When traveling through outstretched, desolate landscapes with bright contrasts, you might notice quite some correlations with the distinctive photography of Sanja Marusic.
Though human figures appear in almost every frame, they are not the center of the images Marusic creates: the landscape is the real protagonist in her stories. The humans are not being portrayed, but rather used as props. They seem to be unaware of the camera, their bodies coiled in uncomfortable positions or even brought out of focus. Her images suggest the transition between two moments; the in-between shots that most photographers dismiss. It’s actually these images that are esthetically most pleasing.
Figures Under The Sun (2016), her newest series, is very distinguishable as Marusic’s work: an erratic and desolate landscape with extremely saturated colors, and human figures with disguised faces. At the same time it signals a new course in her body of work: while experimenting with colors and shapes, Marusic keeps pushing the boundaries of image making with radical interventions. Floating geometrical shapes enter her dreamlike world in technicolor.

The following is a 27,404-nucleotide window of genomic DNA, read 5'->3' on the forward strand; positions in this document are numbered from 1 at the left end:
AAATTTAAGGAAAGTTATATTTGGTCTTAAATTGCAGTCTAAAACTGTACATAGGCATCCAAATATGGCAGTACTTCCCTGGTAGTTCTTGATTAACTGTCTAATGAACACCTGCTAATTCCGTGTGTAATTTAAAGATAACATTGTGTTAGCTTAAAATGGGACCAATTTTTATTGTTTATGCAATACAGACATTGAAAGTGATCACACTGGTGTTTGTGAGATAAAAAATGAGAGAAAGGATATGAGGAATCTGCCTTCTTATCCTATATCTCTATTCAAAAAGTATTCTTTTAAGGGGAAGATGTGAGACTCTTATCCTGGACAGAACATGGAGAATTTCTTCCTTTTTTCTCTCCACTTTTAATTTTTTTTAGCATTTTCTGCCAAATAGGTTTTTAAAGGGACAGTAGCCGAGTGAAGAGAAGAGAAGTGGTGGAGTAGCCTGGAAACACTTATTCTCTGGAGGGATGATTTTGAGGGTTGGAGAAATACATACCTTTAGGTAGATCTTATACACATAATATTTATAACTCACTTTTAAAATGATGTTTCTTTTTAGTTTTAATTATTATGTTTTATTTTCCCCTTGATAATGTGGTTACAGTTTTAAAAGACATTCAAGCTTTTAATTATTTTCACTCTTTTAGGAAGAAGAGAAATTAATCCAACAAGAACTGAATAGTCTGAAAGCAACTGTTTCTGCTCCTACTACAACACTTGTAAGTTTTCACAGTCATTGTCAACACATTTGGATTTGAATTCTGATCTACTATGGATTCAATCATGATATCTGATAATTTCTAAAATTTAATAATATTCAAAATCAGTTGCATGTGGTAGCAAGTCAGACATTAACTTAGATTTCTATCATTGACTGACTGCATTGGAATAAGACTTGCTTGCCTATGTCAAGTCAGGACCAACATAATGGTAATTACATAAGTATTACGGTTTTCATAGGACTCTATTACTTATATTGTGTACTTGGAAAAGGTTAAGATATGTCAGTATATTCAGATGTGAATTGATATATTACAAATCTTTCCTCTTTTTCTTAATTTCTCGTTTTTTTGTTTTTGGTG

At age seventeen Marusic (1991) won the ELLE Photograhy Award and was admitted to the Royal Academy of Arts. She graduated as one of the youngest students, with an Honorable Award. She also won the Photo Academy Award in 2013 and has been building on a diverse, substantial list of clients. She shoots portraits and album covers for musicians, and shot campaigns for La Monnaie (the national opera house in Brussels). In 2016 Marusic’s series Flowers in December was published in the New York Times.